Across the healthcare spectrum, organizations have historically focused on a specific part of the health journey. Healthcare providers are structurally designed to serve patients who are sick and need treatment, not consumers who are managing their health. Providers, payers, and pharmaceutical companies all focus on patients at the point of care, not across the health journey.

Figure 1.

Holistic view of the healthcare journey

978-1-7998-2949-2.ch003.f01

Learning the Wrong Lessons

Healthcare organizations sometimes follow the steps of tech companies by latching onto trends without considering how those trends will perform in healthcare or if they are even relevant. They invest in programs like apps or updated websites, which serve only as Band-Aids for a larger problem and sometimes even make it worse. In the pharmaceutical industry alone, 26 percent of the more than 700 apps created are used only once—and nearly three-quarters of them are abandoned by the 10th use.1

Key Terms in this Chapter

Plus Product: A comprehensive solution-oriented approach to serving the patient, layering on elements, as needed, to create an ecosystem and drive the desired outcome.

Insights Operating System (IOS): A system whose function is to help organizations get to the right insights, drive the right decisions at the right time and win with the right consumers.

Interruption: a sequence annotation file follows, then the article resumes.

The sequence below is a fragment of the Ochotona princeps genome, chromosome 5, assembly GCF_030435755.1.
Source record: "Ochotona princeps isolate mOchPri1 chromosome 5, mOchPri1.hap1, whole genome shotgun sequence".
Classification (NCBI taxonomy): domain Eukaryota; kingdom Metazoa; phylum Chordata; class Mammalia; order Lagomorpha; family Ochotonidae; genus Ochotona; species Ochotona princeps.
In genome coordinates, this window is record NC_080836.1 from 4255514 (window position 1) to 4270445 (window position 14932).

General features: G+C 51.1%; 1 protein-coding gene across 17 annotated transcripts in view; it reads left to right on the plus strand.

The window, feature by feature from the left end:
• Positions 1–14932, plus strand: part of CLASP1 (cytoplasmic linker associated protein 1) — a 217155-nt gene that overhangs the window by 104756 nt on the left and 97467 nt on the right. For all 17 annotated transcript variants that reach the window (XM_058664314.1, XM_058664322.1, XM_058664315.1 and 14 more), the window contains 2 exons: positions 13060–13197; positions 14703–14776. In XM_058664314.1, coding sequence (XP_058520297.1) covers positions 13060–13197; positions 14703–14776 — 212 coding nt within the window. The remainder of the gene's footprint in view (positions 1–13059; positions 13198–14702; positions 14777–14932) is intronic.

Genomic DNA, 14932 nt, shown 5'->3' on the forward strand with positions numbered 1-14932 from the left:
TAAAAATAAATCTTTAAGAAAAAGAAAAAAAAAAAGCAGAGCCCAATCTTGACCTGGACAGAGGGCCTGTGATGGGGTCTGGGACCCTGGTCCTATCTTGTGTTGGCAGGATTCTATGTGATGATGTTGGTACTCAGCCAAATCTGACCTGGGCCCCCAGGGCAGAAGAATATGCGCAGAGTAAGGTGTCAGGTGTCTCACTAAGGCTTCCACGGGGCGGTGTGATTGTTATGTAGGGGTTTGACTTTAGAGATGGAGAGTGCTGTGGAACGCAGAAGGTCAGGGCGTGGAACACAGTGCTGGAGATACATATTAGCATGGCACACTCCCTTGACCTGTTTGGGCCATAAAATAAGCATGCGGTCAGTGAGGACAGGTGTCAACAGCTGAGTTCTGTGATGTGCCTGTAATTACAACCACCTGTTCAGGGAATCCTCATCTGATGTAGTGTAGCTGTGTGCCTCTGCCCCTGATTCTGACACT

Lifelong Consumerist: Experts from consumer-centric industries, such as packaged goods, bring a consumer-first mindset.

E-Consumer: Empowered, engaged, equipped, and enabled healthcare consumers.

Consumerism: The protection or promotion of the interests of consumers.

Consumer Data Value Exchange (CDVE): A mechanism for determining what consumers will receive in return for sharing personal data.

Invested Healer: Leaders with a background in medicine or clinical care, they have hands-on experience working with patients, deeply understand the clinical experience and have a personal interest in improving the overall patient experience.

Best-Practice Strategist: These leaders come from industries like consulting, where they have worked with organizations in many sectors to solve a range of business challenges similar to those in healthcare.

Complete Chapter List

Search this Book:
Reset